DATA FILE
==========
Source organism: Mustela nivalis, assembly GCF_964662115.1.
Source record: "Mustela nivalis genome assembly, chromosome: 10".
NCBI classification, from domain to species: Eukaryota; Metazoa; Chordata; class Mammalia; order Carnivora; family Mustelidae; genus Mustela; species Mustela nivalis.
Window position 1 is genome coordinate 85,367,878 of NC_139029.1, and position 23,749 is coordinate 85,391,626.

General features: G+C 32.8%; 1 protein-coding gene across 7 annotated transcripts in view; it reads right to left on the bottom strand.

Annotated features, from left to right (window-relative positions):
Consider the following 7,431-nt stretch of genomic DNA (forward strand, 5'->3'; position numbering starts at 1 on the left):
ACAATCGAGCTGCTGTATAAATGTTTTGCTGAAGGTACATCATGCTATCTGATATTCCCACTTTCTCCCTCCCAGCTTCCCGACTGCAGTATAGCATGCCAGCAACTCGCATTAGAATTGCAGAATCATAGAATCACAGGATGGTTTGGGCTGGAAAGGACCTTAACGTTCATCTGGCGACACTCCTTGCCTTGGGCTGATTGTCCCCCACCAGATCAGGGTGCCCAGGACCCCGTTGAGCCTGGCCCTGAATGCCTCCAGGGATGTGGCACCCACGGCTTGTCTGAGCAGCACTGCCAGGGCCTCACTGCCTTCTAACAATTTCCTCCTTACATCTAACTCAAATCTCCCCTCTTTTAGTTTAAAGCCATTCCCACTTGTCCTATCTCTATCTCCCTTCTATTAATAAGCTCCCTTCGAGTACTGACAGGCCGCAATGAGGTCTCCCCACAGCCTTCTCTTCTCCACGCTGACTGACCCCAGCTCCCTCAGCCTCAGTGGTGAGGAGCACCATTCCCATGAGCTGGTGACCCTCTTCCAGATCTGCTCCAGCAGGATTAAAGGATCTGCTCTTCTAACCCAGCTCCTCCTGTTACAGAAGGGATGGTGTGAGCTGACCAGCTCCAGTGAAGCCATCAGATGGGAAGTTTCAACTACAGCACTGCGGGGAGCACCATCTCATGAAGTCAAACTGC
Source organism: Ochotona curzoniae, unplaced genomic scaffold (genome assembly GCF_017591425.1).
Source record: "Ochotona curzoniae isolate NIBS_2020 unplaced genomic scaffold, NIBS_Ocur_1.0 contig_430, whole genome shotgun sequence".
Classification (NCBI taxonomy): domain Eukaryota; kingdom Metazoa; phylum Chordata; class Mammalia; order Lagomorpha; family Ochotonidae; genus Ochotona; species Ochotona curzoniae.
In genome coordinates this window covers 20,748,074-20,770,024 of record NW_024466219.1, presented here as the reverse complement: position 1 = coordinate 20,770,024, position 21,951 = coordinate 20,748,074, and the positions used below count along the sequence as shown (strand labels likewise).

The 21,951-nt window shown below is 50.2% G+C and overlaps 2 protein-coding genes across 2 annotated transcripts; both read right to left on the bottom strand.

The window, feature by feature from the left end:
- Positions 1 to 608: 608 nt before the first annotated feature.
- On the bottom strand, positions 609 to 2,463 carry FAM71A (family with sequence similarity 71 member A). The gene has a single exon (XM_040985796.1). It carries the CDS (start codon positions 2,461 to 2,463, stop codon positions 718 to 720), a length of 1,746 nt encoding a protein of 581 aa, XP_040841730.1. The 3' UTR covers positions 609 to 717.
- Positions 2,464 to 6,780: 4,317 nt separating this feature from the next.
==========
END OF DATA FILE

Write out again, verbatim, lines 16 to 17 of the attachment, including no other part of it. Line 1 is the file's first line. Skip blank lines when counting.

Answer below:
- On the bottom strand, positions 609 to 2,463 carry FAM71A (family with sequence similarity 71 member A). The gene has a single exon (XM_040985796.1). It carries the CDS (start codon positions 2,461 to 2,463, stop codon positions 718 to 720), a length of 1,746 nt encoding a protein of 581 aa, XP_040841730.1. The 3' UTR covers positions 609 to 717.
- Positions 2,464 to 6,780: 4,317 nt separating this feature from the next.